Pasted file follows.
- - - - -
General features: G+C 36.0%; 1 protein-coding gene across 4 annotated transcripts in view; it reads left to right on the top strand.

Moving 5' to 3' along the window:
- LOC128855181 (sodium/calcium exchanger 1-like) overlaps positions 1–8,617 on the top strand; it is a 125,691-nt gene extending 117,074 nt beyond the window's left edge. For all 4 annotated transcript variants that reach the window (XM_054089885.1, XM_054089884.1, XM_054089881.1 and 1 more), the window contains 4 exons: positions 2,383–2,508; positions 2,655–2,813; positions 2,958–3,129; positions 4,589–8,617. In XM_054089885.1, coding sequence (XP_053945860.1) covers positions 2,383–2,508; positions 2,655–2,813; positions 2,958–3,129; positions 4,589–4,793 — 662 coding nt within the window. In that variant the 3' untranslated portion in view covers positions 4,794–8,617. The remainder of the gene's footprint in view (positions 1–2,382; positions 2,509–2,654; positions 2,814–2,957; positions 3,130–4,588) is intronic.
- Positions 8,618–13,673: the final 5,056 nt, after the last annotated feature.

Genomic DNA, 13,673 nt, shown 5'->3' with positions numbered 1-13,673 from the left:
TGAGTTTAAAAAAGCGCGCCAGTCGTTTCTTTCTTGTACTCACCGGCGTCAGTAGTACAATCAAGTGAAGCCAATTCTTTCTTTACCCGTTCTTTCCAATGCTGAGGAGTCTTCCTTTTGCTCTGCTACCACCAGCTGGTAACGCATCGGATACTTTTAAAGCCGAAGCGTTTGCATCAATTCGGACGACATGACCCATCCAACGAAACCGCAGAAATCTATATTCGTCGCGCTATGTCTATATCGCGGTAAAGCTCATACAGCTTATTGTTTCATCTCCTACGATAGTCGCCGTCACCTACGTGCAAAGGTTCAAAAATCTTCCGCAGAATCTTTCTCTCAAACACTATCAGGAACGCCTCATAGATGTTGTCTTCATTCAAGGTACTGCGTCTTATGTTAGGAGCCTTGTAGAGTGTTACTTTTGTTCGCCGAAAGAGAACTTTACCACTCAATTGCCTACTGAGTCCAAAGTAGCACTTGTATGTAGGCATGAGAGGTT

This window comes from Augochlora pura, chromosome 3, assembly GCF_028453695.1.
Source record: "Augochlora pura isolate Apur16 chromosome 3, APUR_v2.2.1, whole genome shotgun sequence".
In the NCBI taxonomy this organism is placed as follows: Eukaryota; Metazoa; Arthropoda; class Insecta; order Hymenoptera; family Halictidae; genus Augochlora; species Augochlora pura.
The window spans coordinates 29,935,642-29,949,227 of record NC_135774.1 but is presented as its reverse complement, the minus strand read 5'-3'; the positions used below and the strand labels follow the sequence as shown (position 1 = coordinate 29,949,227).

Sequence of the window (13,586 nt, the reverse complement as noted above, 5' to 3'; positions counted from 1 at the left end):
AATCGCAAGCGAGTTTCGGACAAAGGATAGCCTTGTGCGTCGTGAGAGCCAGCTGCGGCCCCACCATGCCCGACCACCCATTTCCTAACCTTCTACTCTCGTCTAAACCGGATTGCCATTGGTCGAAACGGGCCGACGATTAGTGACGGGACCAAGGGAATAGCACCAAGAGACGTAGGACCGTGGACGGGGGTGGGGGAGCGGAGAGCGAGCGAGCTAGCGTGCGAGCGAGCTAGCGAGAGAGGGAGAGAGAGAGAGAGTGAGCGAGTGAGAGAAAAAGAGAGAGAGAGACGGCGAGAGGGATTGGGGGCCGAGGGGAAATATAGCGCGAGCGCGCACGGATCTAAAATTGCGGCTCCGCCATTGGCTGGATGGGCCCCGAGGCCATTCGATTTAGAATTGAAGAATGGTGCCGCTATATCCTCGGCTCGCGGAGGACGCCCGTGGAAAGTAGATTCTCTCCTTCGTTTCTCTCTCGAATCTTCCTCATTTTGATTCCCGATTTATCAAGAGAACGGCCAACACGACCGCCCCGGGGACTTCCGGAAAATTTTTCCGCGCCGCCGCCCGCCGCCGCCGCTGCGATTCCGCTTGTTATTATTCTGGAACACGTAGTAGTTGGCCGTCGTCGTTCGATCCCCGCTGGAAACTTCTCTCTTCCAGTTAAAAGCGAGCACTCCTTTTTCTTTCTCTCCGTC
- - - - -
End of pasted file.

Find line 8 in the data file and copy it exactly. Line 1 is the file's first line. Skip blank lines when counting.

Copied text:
Source record: "Augochlora pura isolate Apur16 chromosome 3, APUR_v2.2.1, whole genome shotgun sequence".